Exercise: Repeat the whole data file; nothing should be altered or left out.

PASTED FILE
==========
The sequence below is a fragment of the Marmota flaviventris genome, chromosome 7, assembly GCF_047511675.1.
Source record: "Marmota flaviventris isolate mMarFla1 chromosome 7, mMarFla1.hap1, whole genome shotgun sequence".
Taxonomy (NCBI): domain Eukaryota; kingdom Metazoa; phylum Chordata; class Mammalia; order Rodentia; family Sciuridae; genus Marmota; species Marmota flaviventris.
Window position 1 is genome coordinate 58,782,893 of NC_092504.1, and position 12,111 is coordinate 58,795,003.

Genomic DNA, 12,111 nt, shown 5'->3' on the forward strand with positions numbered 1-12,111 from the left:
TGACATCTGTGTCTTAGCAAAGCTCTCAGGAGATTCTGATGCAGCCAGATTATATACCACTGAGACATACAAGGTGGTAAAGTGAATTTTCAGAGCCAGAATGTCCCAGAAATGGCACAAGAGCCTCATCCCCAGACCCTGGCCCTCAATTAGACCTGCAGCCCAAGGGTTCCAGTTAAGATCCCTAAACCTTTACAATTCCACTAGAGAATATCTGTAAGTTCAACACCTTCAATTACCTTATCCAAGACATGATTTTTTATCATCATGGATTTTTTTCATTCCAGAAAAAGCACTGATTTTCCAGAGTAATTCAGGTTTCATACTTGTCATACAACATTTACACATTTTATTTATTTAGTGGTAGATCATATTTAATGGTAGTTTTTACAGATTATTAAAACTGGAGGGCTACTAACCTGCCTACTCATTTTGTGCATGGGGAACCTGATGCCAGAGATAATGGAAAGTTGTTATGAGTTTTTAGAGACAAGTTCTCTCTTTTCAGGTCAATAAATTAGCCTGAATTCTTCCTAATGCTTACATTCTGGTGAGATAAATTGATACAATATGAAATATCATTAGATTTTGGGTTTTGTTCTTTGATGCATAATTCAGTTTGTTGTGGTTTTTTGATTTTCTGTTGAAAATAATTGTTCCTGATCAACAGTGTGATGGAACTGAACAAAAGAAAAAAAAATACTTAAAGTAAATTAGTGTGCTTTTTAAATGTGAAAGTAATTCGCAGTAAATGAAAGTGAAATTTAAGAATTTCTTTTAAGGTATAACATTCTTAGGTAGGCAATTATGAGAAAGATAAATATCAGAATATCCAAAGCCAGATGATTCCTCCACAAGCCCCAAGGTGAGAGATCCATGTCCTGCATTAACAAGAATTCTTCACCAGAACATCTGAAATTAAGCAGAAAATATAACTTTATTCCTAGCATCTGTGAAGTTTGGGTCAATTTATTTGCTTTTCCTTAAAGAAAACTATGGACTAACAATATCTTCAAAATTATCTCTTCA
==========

The sequence below is a fragment of the Marmota flaviventris genome, chromosome 7, assembly GCF_047511675.1.
Source record: "Marmota flaviventris isolate mMarFla1 chromosome 7, mMarFla1.hap1, whole genome shotgun sequence".
Taxonomy (NCBI): domain Eukaryota; kingdom Metazoa; phylum Chordata; class Mammalia; order Rodentia; family Sciuridae; genus Marmota; species Marmota flaviventris.
Window position 1 is genome coordinate 58,782,893 of NC_092504.1, and position 12,111 is coordinate 58,795,003.

Genomic DNA, 12,111 nt, shown 5'->3' on the forward strand with positions numbered 1-12,111 from the left:
TGACATCTGTGTCTTAGCAAAGCTCTCAGGAGATTCTGATGCAGCCAGATTATATACCACTGAGACATACAAGGTGGTAAAGTGAATTTTCAGAGCCAGAATGTCCCAGAAATGGCACAAGAGCCTCATCCCCAGACCCTGGCCCTCAATTAGACCTGCAGCCCAAGGGTTCCAGTTAAGATCCCTAAACCTTTACAATTCCACTAGAGAATATCTGTAAGTTCAACACCTTCAATTACCTTATCCAAGACATGATTTTTTATCATCATGGATTTTTTTCATTCCAGAAAAAGCACTGATTTTCCAGAGTAATTCAGGTTTCATACTTGTCATACAACATTTACACATTTTATTTATTTAGTGGTAGATCATATTTAATGGTAGTTTTTACAGATTATTAAAACTGGAGGGCTACTAACCTGCCTACTCATTTTGTGCATGGGGAACCTGATGCCAGAGATAATGGAAAGTTGTTATGAGTTTTTAGAGACAAGTTCTCTCTTTTCAGGTCAATAAATTAGCCTGAATTCTTCCTAATGCTTACATTCTGGTGAGATAAATTGATACAATATGAAATATCATTAGATTTTGGGTTTTGTTCTTTGATGCATAATTCAGTTTGTTGTGGTTTTTTGATTTTCTGTTGAAAATAATTGTTCCTGATCAACAGTGTGATGGAACTGAACAAAAGAAAAAAAAATACTTAAAGTAAATTAGTGTGCTTTTTAAATGTGAAAGTAATTCGCAGTAAATGAAAGTGAAATTTAAGAATTTCTTTTAAGGTATAACATTCTTAGGTAGGCAATTATGAGAAAGATAAATATCAGAATATCCAAAGCCAGATGATTCCTCCACAAGCCCCAAGGTGAGAGATCCATGTCCTGCATTAACAAGAATTCTTCACCAGAACATCTGAAATTAAGCAGAAAATATAACTTTATTCCTAGCATCTGTGAAGTTTGGGTCAATTTATTTGCTTTTCCTTAAAGAAAACTATGGACTAACAATATCTTCAAAATTATCTCTTCA